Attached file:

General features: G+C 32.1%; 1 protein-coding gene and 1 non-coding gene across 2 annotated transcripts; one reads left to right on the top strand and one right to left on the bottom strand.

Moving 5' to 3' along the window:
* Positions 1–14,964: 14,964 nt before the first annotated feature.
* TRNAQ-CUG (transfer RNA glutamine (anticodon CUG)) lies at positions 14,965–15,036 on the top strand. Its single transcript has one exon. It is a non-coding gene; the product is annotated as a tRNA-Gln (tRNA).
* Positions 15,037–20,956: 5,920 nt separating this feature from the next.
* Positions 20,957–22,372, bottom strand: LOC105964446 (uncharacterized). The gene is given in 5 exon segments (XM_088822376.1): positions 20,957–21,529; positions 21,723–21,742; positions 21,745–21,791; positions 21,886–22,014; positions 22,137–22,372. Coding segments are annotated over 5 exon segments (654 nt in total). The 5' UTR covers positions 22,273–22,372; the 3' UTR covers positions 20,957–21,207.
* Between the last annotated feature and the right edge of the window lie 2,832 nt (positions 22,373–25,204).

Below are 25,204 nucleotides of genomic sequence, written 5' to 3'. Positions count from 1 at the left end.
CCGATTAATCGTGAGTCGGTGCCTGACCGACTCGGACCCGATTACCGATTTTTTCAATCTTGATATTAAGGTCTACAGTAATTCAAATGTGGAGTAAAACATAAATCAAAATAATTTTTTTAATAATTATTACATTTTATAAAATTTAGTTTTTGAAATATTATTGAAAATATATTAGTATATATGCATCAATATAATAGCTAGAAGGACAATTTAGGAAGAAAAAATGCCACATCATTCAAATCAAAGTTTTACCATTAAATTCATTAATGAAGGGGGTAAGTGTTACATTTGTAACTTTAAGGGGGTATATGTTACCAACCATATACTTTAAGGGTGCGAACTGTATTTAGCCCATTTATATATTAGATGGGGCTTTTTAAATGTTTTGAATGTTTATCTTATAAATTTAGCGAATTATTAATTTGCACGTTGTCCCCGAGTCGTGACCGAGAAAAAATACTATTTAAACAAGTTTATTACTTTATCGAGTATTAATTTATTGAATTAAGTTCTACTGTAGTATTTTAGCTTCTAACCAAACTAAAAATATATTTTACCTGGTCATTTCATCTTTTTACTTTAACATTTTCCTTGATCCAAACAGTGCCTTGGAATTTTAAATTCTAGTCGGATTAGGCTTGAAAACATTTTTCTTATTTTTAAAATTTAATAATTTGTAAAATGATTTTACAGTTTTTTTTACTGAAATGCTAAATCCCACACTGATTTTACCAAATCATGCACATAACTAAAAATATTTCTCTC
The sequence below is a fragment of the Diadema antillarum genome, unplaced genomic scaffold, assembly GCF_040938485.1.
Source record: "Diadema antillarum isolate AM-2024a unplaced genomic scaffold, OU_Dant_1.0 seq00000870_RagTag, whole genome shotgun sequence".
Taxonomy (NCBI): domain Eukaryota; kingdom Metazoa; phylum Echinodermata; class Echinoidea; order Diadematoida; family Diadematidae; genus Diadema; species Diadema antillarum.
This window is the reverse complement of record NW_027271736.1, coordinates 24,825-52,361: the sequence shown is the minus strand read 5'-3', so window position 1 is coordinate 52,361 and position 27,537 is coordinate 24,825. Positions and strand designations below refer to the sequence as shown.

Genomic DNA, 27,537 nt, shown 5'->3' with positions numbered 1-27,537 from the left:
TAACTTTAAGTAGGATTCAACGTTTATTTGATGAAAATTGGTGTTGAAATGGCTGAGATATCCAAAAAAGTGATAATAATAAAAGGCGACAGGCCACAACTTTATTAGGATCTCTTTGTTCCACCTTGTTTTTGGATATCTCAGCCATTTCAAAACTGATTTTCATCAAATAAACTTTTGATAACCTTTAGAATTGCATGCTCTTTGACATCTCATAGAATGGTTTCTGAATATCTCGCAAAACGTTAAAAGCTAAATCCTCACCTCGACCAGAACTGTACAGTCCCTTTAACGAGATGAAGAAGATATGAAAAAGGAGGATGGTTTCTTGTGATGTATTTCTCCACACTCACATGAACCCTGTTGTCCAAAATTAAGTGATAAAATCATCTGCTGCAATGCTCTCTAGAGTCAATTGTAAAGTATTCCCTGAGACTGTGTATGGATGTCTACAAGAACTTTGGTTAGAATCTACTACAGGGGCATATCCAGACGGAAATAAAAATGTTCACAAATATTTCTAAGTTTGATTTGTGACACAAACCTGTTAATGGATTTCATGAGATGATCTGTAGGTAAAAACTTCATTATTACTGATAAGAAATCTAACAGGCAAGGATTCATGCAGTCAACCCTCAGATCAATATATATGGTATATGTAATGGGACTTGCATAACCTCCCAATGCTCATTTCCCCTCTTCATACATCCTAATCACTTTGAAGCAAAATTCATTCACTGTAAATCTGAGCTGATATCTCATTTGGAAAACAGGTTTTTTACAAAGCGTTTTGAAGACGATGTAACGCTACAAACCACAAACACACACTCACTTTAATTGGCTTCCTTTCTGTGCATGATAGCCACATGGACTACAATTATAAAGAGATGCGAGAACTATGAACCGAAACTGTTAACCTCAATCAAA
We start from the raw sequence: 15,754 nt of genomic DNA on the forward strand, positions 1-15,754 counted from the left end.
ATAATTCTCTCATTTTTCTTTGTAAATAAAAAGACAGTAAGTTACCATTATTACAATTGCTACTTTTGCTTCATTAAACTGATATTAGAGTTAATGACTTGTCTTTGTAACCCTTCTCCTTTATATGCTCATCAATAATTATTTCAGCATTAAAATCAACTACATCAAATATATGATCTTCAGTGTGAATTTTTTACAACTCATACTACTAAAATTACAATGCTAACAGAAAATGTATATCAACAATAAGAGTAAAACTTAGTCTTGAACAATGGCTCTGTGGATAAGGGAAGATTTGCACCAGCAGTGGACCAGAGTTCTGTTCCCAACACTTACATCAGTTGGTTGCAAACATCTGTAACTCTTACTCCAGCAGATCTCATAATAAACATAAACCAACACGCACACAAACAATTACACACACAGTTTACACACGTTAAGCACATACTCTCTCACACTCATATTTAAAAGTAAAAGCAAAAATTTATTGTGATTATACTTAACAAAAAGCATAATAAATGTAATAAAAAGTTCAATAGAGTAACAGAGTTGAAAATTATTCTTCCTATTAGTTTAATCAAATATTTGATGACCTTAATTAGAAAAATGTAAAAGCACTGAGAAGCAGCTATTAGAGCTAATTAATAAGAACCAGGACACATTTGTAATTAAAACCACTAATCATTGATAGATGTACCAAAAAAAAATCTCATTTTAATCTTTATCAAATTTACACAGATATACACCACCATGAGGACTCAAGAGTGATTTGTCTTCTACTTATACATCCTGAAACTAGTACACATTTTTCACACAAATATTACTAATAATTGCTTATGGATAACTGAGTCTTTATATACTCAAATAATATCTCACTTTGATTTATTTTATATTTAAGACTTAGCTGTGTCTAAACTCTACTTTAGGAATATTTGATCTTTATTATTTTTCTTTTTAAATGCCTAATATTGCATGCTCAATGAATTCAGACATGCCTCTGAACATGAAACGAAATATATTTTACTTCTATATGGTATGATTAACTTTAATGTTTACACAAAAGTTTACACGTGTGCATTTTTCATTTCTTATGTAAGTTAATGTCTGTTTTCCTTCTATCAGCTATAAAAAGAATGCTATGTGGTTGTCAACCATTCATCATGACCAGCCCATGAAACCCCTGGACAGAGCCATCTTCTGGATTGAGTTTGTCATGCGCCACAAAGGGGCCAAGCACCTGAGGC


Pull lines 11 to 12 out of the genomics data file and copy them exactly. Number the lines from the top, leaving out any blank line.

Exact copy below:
Source record: "Diadema antillarum isolate AM-2024a unplaced genomic scaffold, OU_Dant_1.0 seq00000870_RagTag, whole genome shotgun sequence".
Taxonomy (NCBI): domain Eukaryota; kingdom Metazoa; phylum Echinodermata; class Echinoidea; order Diadematoida; family Diadematidae; genus Diadema; species Diadema antillarum.